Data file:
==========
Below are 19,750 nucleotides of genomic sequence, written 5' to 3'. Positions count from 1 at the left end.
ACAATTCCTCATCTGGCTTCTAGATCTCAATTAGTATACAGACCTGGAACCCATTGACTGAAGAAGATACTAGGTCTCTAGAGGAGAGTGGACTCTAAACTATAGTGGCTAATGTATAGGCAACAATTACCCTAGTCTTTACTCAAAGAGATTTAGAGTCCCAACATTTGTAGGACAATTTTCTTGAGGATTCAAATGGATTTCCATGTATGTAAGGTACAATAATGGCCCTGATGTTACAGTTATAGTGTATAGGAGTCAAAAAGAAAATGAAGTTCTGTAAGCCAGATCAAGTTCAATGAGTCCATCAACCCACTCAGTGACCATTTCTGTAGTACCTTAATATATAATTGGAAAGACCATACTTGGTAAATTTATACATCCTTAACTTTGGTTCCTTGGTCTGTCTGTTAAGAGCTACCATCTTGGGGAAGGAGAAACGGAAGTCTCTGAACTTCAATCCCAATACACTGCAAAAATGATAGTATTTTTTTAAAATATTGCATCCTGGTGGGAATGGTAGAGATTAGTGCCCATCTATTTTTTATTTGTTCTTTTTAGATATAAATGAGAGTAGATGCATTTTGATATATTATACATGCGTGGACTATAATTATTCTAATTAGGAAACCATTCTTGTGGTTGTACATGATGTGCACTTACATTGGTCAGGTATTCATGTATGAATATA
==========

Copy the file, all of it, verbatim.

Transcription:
Below are 19,750 nucleotides of genomic sequence, written 5' to 3'. Positions count from 1 at the left end.
ACAATTCCTCATCTGGCTTCTAGATCTCAATTAGTATACAGACCTGGAACCCATTGACTGAAGAAGATACTAGGTCTCTAGAGGAGAGTGGACTCTAAACTATAGTGGCTAATGTATAGGCAACAATTACCCTAGTCTTTACTCAAAGAGATTTAGAGTCCCAACATTTGTAGGACAATTTTCTTGAGGATTCAAATGGATTTCCATGTATGTAAGGTACAATAATGGCCCTGATGTTACAGTTATAGTGTATAGGAGTCAAAAAGAAAATGAAGTTCTGTAAGCCAGATCAAGTTCAATGAGTCCATCAACCCACTCAGTGACCATTTCTGTAGTACCTTAATATATAATTGGAAAGACCATACTTGGTAAATTTATACATCCTTAACTTTGGTTCCTTGGTCTGTCTGTTAAGAGCTACCATCTTGGGGAAGGAGAAACGGAAGTCTCTGAACTTCAATCCCAATACACTGCAAAAATGATAGTATTTTTTTAAAATATTGCATCCTGGTGGGAATGGTAGAGATTAGTGCCCATCTATTTTTTATTTGTTCTTTTTAGATATAAATGAGAGTAGATGCATTTTGATATATTATACATGCGTGGACTATAATTATTCTAATTAGGAAACCATTCTTGTGGTTGTACATGATGTGCACTTACATTGGTCAGGTATTCATGTATGAATATA